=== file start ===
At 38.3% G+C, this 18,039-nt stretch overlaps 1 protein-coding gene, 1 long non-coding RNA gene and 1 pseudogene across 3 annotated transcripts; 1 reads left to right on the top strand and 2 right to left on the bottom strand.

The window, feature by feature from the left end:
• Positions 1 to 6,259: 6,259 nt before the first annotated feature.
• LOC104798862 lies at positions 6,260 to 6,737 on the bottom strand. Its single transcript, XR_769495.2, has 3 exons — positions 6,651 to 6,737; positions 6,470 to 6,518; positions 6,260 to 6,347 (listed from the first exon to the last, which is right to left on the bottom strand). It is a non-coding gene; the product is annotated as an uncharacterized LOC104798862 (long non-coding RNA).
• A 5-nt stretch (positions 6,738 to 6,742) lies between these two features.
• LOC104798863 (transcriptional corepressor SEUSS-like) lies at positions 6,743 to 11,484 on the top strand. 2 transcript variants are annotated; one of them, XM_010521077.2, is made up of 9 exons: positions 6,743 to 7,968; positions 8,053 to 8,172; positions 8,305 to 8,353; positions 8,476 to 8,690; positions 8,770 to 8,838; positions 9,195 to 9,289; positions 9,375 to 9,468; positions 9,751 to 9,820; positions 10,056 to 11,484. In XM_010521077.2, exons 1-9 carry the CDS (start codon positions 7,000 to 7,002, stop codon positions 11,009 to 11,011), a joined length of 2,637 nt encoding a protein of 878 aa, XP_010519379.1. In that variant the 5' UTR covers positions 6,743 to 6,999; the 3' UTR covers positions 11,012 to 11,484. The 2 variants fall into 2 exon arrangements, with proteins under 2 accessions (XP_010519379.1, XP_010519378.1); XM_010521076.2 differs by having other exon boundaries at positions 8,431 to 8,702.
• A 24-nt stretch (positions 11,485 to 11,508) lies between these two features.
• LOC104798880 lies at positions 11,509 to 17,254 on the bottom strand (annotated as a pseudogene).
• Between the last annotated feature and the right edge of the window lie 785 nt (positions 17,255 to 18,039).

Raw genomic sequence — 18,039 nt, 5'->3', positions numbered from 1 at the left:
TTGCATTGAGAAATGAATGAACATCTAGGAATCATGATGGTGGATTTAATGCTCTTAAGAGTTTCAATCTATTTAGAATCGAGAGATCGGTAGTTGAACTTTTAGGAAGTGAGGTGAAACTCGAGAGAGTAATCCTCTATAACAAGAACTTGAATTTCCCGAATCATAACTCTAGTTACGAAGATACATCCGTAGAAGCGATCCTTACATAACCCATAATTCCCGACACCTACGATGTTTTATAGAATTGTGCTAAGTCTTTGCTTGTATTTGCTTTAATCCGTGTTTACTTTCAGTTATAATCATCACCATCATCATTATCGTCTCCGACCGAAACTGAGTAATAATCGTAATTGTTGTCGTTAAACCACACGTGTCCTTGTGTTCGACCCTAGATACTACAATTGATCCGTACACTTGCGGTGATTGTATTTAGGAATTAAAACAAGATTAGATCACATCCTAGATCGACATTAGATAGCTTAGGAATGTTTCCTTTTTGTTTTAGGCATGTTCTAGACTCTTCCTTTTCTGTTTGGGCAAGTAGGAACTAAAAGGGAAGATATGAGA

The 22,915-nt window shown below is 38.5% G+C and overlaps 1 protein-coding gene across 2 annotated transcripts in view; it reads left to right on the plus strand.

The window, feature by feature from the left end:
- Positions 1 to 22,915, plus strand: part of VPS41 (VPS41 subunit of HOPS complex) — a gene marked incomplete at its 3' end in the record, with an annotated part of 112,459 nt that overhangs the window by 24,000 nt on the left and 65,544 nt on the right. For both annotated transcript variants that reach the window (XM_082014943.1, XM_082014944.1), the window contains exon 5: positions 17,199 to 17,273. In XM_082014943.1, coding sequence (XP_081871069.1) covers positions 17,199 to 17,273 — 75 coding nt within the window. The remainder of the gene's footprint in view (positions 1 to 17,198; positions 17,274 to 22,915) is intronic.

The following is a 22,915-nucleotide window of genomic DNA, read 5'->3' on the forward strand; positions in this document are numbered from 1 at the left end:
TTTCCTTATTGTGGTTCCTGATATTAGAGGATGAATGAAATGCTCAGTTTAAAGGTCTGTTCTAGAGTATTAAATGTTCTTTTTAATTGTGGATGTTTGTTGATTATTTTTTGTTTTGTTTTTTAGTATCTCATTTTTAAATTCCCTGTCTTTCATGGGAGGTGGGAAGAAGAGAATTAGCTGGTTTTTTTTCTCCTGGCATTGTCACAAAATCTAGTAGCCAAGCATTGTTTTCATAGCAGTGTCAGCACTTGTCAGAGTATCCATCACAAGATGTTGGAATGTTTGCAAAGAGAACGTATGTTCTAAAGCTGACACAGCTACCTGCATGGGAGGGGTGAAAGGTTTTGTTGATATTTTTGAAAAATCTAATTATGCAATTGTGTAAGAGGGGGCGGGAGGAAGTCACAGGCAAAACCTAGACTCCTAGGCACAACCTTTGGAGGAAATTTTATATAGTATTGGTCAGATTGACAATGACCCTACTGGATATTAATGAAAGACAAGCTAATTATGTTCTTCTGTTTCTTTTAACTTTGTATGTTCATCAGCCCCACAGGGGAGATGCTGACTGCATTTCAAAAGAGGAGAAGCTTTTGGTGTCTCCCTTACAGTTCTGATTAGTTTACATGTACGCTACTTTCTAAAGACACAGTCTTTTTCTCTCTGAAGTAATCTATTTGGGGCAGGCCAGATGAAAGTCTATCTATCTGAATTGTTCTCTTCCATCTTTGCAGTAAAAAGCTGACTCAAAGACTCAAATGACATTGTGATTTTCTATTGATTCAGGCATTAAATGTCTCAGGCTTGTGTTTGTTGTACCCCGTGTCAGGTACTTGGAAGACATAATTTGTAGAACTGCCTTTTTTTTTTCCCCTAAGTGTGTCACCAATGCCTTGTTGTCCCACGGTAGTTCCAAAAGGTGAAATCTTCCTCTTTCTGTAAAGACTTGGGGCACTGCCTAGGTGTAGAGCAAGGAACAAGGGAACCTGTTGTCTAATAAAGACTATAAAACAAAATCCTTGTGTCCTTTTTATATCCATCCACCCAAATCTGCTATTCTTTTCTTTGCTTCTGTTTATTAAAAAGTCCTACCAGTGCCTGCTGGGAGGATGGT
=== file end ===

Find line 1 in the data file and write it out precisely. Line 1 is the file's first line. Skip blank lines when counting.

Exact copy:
At 38.3% G+C, this 18,039-nt stretch overlaps 1 protein-coding gene, 1 long non-coding RNA gene and 1 pseudogene across 3 annotated transcripts; 1 reads left to right on the top strand and 2 right to left on the bottom strand.